Tuan Vo-Dinh*1, Yang Liu1, Bridget M Crawford1, Hsin-Neng Wang1, Hsiangkuo Yuan1, Janna K Register1, Christopher G Khoury1
1Fitzpatrick Institute for Photonics, Department of Biomedical Engineering, Department of Chemistry, Duke University, Durham, NC 27708-0281, USA
Cancer has been a significant threat to human health with more than eight million deaths each year in the world. There is an urgent need to develop novel methods to improve cancer management. Biocompatible gold nanostars (GNS) with tip-enhanced electromagnetic and optical properties have been developed and applied for multifunctional cancer diagnostics and therapy (theranostics). The GNS platform can be used for multiple sensing, imaging and treatment modalities, such as surface-enhanced Raman scattering, two-photon photoluminescence, magnetic resonance imaging and computed tomography as well as photothermal therapy and immunotherapy. GNS-mediated photothermal therapy combined with checkpoint immunotherapy has been found to reverse tumor-mediated immunosuppression, leading to the treatment of not only primary tumors but also cancer metastasis as well as inducing effective long-lasting immunity, i.e. an anticancer ‘vaccine’ effect.DOI: 10.29245/2578-3009/2018/1.1104 View / Download Pdf View Full Text
Nicholas L. Cianciolaa,d and Cathleen R. Carlina,b,*
aDepartments of Molecular Biology and Microbiology, School of Medicine, Case Western Reserve University, Cleveland, Ohio 44106
bThe Case Comprehensive Cancer Center, School of Medicine, Case Western Reserve University, Cleveland, Ohio 44106
dThe Lockwood Group, Stamford, CT 06901
The interplay between viruses and host factors regulating inflammatory or cytotoxic responses directed against infected cells is well documented. Viruses have evolved a wide array of mechanisms that strike a balance between the elimination of virus and immune-mediated tissue injury by antiviral immune responses. The topic of this mini-review is a series of recent studies demonstrating a link between cholesterol trafficking and innate immune responses in cells infected with human adenoviruses that provide the backbone of commonly used vectors in gene medicine. Besides revealing an unexpected role for lipid metabolism in immune evasion, these studies have important implications for understanding the molecular basis of cholesterol trafficking in normal cells and various disease states. They also describe a previously unappreciated host-virus interaction that may be employed by other pathogens to interfere with the host innate immune system.DOI: 10.29245/2578-3009/2018/1.1112 View / Download Pdf View Full Text
Sarah Alter1, Peter R. Rhode1, Emily K. Jeng1, and Hing C. Wong1*
1Altor BioScience, Miramar, Florida
This mini review provides an overview and rationale for creating IL-15-based fusion protein complexes to be used as targeted immunotherapeutic agents. IL-15 stimulates proliferation and activation of CD8+ T and natural killer cells which result in augmentation of their anti-tumor activities. We have created ALT-803, an IL-15 superagonist complex which exhibits longer serum half-life, longer retention in lymphoid tissues, and better immunostimulatory and anti-tumor activities compared to native IL-15. When used alone or in combination with other immunotherapeutic molecules in various mouse tumor models, ALT-803 effectively reduces tumor burden and prolongs survival by stimulating the innate and adaptive arms of the immune system. To evaluate whether ALT-803 could be used as a protein scaffold to create IL-15-based tumor cell-specific molecules, we genetically fused it with a single chain anti-CD20 antibody derived from the variable regions of rituximab. This novel fusion protein exhibits enhanced anti-tumor activity compared to rituximab while maintaining IL-15 immunostimulating properties. Thus, ALT-803 may be exploited as a versatile scaffold to produce multivalent targeted fusion proteins to improve the anti-tumor efficacy of other therapeutic agents in the clinic.DOI: 10.29245/2578-3009/2018/1.1111 View / Download Pdf View Full Text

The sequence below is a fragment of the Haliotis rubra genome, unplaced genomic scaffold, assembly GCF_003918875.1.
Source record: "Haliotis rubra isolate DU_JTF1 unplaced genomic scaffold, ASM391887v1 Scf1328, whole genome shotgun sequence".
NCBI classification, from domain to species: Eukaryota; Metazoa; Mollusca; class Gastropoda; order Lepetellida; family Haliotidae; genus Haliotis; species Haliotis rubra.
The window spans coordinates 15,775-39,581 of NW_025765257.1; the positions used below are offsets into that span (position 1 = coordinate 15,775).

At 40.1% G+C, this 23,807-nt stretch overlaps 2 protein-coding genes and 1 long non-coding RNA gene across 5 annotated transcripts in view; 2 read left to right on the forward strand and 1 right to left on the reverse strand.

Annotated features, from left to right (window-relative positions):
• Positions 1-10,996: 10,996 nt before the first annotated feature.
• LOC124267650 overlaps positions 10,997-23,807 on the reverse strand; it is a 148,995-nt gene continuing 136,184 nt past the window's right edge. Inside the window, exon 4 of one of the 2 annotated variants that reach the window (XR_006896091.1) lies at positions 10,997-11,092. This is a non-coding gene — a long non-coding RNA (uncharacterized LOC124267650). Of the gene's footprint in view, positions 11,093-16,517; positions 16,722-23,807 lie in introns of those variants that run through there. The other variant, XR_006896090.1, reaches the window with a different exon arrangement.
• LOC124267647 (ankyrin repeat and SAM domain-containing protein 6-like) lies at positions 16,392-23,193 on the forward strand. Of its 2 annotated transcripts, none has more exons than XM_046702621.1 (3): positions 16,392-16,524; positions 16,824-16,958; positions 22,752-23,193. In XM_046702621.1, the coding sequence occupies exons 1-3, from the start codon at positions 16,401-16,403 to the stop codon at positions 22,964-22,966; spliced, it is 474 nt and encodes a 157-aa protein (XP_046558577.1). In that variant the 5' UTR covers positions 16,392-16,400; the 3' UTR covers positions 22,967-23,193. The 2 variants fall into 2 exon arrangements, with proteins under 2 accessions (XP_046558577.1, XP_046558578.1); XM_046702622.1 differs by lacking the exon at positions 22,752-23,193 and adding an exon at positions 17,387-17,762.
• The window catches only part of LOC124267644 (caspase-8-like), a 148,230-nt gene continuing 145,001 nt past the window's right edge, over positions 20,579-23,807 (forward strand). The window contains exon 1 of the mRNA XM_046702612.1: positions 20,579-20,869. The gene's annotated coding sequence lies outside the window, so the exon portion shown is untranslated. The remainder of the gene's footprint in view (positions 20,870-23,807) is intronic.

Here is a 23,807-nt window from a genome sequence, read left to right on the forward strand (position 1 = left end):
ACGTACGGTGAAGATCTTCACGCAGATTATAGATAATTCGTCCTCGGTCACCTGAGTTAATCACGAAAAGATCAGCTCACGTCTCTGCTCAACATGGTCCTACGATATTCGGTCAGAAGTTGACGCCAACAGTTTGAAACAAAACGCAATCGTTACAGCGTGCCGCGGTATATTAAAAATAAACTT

DOI: 10.29245/2578-3009/2018/1.1114 View / Download Pdf View Full Text
W. Jean Dodds1*
1Hemopet, 938 Stanford Street, Santa Monica, California 90403, USA
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Laura Pulze1, Miriam Capri2, Annalisa Grimaldi1, Stefano Salvioli2, Gianluca Tettamanti1, Magda de Eguileor1*
1University of Insubria, Department of Biotechnology and Life Sciences, 21100 Varese, Italy
2University of Bologna, Department of Experimental, Diagnostic and Specialty Medicine (DIMES), 40126 Bologna, Italy
1Genome Damage and Stability Centre, School of Life Sciences, University of Sussex, Falmer, Brighton BN1 9RH, UK.
ATM kinase is a master regulator of the DNA damage response (DDR). A recently published report from the d’Adda di Fagagna laboratory1 sheds a light onto our understanding of ATM activation. In this short-commentary we will expand on this and other work to perceive better some of the aspects of ATM regulation.DOI: 10.29245/2578-3009/2018/1.1108 View / Download Pdf View Full Text
Manuela M Almo1, Isabel G Sousa2, Andréa Q Maranhão2,3, Marcelo M Brigido2,3*
1Molecular Pathology Graduation Program, Medicine Faculty, University of Brasilia, Brasilia, Brazil
2Department of Cell Biology, Institute of Biological Sciences, University of Brasilia, Brasilia, Brazil
3Institute for Immunology Investigation, a National Institute of Science and Technology
Long noncoding RNAs (lncRNAs) are regulatory RNA molecules that are involved in various biological processes. In the immune system, the lncRNAs play important roles in development, differentiation, survival, cell fate determination, proliferation and activation of immune cells. Lymphocytes are the main players of the adaptive immunity and CD3+ T cells acts as a master regulator for the immune responses. These cells following activation by antigens and co-stimulatory signals are differentiated into various effector T cell subsets, including CD4 and CD8 T cells. These heterogeneous populations can be distinguished based on molecular surface markers and subsets of these markers can be used to denote various stages of T lymphocyte differentiation, notwithstanding the CD3+ T cells phenotypes are markedly influenced by lncRNAs. In the present review, we summarize recent research on the role of long noncoding RNAs in subtypes of CD4+ and CD8+ human T cells.DOI: 10.29245/2578-3009/2018/2.1.1109 View / Download Pdf View Full Text